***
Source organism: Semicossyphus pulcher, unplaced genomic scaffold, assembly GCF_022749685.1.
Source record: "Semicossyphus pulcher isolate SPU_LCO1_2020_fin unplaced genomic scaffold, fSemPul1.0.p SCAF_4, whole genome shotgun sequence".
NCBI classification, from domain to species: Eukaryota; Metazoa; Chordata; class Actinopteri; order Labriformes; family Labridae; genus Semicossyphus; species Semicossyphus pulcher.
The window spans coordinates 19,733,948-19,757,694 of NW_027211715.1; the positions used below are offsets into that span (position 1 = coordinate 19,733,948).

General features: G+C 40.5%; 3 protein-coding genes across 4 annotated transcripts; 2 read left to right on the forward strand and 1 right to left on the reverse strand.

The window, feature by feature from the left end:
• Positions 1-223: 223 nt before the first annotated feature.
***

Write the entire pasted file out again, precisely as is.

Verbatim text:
Source organism: Semicossyphus pulcher, unplaced genomic scaffold, assembly GCF_022749685.1.
Source record: "Semicossyphus pulcher isolate SPU_LCO1_2020_fin unplaced genomic scaffold, fSemPul1.0.p SCAF_4, whole genome shotgun sequence".
NCBI classification, from domain to species: Eukaryota; Metazoa; Chordata; class Actinopteri; order Labriformes; family Labridae; genus Semicossyphus; species Semicossyphus pulcher.
The window spans coordinates 19,733,948-19,757,694 of NW_027211715.1; the positions used below are offsets into that span (position 1 = coordinate 19,733,948).

General features: G+C 40.5%; 3 protein-coding genes across 4 annotated transcripts; 2 read left to right on the forward strand and 1 right to left on the reverse strand.

The window, feature by feature from the left end:
• Positions 1-223: 223 nt before the first annotated feature.